A standard medieval allegory of Foolishness, painted by Giotto. This depiction resembles the Fool in the earliest surviving painted decks.

In many esoteric systems of interpretation, the Fool is usually interpreted as the protagonist of a story, and the Major Arcana is the path the Fool takes through the great mysteries of life and the main human archetypes. This path is known traditionally in cartomancy as the "Fool's Journey", and is frequently used to introduce the meaning of Major Arcana cards to beginners.[20]

See also[edit]


  1. ^ Talia Felix, "The Cartomancer's Key"
  2. ^ Images from the Tarocchi de Mantegna, accessed April 9, 2008.
  3. ^ Hofämterspiel images, accessed April 9, 2008.
  4. ^ Bill Butler, Dictionary of the Tarot. (Schocken, 1975; ISBN 0-8052-0559-4)
  5. ^ Gray, E. (1960). The tarot revealed: A modern guide to reading the tarot cards. New York, N.Y.: Bell Publishing Company.
  6. ^ Belgian tarot
  7. ^ Tarot Nouveau decks manufactured in France
  8. ^ Tarot Nouveau deck from Austria
  9. ^ Petit imprenable rule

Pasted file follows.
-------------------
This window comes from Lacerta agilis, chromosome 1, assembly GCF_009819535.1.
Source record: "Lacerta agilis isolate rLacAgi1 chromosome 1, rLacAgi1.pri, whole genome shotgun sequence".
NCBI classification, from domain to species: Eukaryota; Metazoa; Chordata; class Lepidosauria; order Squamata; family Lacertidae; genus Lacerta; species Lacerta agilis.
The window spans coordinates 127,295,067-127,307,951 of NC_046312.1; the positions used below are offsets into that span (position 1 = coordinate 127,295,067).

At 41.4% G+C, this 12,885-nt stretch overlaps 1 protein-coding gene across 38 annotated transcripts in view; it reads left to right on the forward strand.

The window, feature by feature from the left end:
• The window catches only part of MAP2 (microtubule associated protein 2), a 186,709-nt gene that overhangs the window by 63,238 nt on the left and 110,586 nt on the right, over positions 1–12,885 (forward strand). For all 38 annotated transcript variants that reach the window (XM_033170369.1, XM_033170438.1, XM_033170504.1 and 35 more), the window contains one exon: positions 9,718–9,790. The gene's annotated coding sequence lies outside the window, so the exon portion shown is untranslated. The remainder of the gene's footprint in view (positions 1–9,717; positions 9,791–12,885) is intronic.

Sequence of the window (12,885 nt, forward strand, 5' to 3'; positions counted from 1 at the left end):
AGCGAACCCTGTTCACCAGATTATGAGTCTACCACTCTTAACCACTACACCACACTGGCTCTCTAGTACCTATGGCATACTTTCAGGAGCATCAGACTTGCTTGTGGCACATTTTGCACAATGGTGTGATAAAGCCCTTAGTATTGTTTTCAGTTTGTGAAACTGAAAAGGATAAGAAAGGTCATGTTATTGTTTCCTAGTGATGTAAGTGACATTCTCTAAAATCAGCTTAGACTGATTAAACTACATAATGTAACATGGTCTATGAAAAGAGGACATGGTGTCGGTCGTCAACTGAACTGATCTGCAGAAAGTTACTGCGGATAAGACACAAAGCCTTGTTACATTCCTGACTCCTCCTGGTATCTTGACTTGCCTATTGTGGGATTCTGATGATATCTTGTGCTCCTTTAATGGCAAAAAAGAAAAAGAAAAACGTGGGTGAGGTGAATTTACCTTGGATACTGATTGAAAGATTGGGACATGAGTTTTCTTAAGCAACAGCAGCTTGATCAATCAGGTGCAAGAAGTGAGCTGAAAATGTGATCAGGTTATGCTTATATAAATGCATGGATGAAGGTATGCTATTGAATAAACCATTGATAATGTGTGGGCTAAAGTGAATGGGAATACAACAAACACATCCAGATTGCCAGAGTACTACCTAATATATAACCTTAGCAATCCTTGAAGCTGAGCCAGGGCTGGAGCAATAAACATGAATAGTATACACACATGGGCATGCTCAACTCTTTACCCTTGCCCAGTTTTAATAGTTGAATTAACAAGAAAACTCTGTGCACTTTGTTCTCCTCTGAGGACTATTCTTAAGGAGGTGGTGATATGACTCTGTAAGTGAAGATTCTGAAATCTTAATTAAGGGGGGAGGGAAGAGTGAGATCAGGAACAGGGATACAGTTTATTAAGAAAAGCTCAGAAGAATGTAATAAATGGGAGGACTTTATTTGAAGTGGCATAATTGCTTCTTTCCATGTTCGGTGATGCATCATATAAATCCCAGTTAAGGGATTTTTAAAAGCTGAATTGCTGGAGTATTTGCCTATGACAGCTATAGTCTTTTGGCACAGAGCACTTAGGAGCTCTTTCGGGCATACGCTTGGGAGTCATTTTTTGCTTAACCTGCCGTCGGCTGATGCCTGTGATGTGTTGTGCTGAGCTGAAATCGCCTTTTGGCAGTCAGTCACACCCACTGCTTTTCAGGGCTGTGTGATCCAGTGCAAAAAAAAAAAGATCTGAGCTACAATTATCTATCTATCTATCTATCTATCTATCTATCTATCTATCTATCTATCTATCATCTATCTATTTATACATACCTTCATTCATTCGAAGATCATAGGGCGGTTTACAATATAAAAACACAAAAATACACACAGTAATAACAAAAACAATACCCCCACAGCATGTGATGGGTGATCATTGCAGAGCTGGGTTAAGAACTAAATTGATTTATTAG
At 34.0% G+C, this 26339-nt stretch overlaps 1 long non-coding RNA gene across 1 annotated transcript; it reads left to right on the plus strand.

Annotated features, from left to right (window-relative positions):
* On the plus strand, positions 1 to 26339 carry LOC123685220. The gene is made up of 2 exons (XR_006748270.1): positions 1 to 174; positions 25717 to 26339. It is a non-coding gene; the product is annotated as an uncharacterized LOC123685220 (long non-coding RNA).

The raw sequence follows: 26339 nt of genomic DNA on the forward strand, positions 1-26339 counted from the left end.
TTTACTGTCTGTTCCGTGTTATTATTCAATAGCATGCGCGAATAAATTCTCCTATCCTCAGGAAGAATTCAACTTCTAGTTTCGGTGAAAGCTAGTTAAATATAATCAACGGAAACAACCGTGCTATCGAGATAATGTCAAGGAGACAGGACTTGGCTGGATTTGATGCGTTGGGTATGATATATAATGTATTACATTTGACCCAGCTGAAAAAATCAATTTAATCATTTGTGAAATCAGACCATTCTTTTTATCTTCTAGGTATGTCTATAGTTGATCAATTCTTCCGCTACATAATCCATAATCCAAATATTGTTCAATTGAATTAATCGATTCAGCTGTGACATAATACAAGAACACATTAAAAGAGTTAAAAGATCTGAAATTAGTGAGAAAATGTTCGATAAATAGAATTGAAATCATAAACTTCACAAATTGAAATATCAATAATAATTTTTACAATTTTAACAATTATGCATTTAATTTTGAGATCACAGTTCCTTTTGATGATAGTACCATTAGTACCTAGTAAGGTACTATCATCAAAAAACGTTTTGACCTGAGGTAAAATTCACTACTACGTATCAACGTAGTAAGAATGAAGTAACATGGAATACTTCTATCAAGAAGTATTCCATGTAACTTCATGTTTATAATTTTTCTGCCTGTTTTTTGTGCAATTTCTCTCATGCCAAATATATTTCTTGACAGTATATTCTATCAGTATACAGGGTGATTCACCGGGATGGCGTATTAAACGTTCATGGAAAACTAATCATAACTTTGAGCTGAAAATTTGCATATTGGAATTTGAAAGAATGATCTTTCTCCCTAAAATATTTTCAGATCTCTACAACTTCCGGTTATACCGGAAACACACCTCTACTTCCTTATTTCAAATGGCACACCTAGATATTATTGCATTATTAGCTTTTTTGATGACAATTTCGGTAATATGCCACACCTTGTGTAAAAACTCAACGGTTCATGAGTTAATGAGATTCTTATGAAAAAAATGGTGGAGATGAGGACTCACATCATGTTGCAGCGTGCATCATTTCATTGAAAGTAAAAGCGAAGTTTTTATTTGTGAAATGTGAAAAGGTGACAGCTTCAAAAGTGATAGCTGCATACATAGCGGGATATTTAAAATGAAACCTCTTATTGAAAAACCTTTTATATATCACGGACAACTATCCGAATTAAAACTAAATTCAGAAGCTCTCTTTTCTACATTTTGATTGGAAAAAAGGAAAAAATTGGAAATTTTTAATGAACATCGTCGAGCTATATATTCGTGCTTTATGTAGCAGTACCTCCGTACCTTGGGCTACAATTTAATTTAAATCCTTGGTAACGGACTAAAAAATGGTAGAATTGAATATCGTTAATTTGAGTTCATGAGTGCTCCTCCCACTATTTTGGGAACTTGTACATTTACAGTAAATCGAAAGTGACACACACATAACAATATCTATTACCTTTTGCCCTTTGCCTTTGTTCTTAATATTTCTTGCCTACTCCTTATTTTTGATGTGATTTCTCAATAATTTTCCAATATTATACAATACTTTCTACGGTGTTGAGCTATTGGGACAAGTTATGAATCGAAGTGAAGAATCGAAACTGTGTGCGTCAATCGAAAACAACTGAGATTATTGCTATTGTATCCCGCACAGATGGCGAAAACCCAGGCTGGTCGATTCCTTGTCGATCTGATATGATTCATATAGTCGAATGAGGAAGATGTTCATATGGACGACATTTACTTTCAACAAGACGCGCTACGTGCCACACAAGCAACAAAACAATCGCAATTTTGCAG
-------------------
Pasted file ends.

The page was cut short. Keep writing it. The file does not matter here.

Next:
10. ^ A History of Games Played with the Tarot Pack, Dummet & McLeod, 2004. Edwin Mellen Press, Lampeter. Vol.1, page 169-170.
  11. ^ Tarot games
  12. ^ Konigrufen rules
  13. ^ Hungarian tarokk
  14. ^ French tarot
  15. ^ Troggu rules
  16. ^ Danish tarok
  17. ^ Tarocco Bolognese deck
  18. ^ Tarocchino Bolognese
  19. ^ Tarocchini sequences
  20. ^ See, e.g, Rachel Pollack, Seventy-Eight Degrees of Wisdom (Thorsons, 1980; ISBN 0-7225-3572-4); Gareth Knight, The Magical World of the Tarot (Aquarian, 1991; ISBN 0-85030-940-9).
  • A. E. Waite's 1910 Pictorial Key to the Tarot
  • Hajo Banzhaf, Tarot and the Journey of the Hero (2000)
  • G. Ronald Murphy, S.J., The Owl, The Raven, and The Dove: Religious Meaning of the Grimm's Magic Fairy Tales (2000)
  • Mohandas Gandhi: Essential Writings (John Dear, ed. 2002)
  • Juliette Wood, Folklore 109 (1998):15-24, The Celtic Tarot and the Secret Tradition: A Study in Modern Legend Making (1998)
  • Vici Dwyer-Thomas: The Fool and her Facebook (2012)
  • Robert Mazlo: A la recherche du Tarot perdu. Les tablettes d'Hermès, ISBN 2-910401-86-3, Ramuel Ed. (1998)

External links[edit]

This article incorporates text from the public domain 1910 book Pictorial Key to the Tarot by Arthur Edward Waite. Please feel free to update the text.